May 7, 2010 report
Bonobos say no by shaking their heads
(PhysOrg.com) -- Scientists report having observed and filmed bonobos (also known as pygmy chimpanzees) shaking their heads to say “no” to prevent an unwanted behavior in another animal. Bonobos have never before been observed using the gesture in this way.
The scientists, led by Christel Schneider of the Max Planck Institute for Evolutionary Anthropology in Leipzig, Germany, filmed bonobos (Pan paniscus) in Leipzig Zoo shaking their heads from side to side with disapproval to prevent others doing something, such as a mother stopping her infant from climbing a tree or playing with food instead of eating it.
Bonobos and other great apes such as chimpanzees (Pan troglodytes) have previously been observed using head gestures in their communications. They shake their heads, bow, and nod, but until now shaking their heads from side to side has only been reported as being used to encourage other bonobos to play, and not as a gesture of disapproval. Ms Schneider and colleagues observed the behavior being used by four different bonobos on 13 separate occasions.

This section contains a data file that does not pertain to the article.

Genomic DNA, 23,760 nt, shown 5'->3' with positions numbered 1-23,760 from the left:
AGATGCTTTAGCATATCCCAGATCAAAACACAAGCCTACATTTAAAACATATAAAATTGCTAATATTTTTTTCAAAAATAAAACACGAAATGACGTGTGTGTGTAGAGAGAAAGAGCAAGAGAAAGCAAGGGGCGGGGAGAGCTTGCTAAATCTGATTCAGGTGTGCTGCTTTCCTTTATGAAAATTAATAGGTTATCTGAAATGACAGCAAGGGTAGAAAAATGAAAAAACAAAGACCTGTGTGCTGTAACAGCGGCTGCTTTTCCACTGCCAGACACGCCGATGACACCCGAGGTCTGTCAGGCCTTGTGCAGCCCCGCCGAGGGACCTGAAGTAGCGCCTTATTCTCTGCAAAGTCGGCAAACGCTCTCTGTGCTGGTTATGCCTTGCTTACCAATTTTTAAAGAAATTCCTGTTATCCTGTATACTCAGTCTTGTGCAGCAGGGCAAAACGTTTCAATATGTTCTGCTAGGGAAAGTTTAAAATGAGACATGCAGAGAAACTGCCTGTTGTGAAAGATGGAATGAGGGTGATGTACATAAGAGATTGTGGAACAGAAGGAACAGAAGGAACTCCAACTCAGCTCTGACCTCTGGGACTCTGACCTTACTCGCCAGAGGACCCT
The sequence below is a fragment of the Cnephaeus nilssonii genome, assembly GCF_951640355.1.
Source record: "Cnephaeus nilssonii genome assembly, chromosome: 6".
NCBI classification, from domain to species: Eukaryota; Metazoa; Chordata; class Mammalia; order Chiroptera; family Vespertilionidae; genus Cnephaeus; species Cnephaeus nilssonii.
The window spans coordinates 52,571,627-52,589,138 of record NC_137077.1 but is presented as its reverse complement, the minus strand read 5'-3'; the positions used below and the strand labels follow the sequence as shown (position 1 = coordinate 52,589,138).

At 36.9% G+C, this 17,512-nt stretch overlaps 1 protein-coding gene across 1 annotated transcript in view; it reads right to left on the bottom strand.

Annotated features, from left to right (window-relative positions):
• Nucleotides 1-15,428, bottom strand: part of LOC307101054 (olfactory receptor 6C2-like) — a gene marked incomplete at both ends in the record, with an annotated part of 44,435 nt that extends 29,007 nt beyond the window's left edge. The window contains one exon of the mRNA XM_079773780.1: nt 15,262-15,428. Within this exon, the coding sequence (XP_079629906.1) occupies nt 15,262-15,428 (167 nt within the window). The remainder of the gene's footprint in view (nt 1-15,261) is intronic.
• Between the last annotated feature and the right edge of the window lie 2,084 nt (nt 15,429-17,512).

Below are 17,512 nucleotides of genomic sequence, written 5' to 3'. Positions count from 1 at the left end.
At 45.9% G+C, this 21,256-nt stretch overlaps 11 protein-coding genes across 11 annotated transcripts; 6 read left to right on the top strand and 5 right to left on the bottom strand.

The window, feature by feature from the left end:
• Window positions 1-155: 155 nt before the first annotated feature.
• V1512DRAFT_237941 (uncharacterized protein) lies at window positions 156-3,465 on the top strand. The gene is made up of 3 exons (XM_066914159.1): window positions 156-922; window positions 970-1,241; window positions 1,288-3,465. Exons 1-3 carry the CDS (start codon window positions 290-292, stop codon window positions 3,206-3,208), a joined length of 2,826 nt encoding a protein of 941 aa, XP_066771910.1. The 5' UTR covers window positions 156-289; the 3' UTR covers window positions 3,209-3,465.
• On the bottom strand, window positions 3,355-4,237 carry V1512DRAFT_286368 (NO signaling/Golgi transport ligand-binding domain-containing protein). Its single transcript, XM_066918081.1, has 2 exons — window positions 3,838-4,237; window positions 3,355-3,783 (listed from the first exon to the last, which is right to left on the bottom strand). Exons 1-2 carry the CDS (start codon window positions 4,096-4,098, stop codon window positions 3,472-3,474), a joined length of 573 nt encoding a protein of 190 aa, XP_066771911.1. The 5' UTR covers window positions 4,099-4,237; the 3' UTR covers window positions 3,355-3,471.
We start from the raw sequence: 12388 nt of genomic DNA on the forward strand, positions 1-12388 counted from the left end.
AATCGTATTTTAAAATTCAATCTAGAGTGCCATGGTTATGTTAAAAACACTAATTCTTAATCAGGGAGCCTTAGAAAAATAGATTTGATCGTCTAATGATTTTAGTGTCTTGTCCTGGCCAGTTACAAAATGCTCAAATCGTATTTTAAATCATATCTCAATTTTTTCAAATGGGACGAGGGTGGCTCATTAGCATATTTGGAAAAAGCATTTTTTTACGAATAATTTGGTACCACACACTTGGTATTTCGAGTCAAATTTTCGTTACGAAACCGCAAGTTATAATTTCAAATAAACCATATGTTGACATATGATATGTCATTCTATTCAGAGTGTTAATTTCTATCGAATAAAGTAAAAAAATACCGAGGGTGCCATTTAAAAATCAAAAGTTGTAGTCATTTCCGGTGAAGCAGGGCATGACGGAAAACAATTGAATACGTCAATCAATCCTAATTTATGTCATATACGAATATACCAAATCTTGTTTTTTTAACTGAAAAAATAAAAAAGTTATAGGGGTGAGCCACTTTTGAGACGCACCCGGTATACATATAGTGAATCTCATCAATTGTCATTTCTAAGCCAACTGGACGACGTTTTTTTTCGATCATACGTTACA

Chimpanzees and bonobos are our closest living relatives, and in many human cultures (but not all) shaking the head is also used to signal “no”. Schneider said she believes the behavior in the bonobos may represent an early precursor to negative head-shaking gestures in humans.
Ms Schneider said bonobos are known to use a greater variety of head gestures than chimpanzees, and said the greater sophistication in their communications may have developed because of the type of society bonobos live in, which is egalitarian with complex social structures and a less pronounced hierarchy than in other great ape groups. Shaking their heads to say no could avoid serious conflict.
Bonobos are an endangered species living in remote rainforest areas of the Democratic Republic of the Congo in central Africa. They are the least well-known of the great apes and were only identified in 1933. They stand more erect than the common chimpanzee and often walk bipedally.
The observations were made as part of a wider study of communication in the infants of great apes, including chimpanzees, bonobos, orangutans and gorillas, in several zoos across Europe. The researchers say more research is needed to be certain the gestures really do mean “no”, and to fully document the functions of all the head gestures made by the great apes.
The findings are published in the journal Primates.
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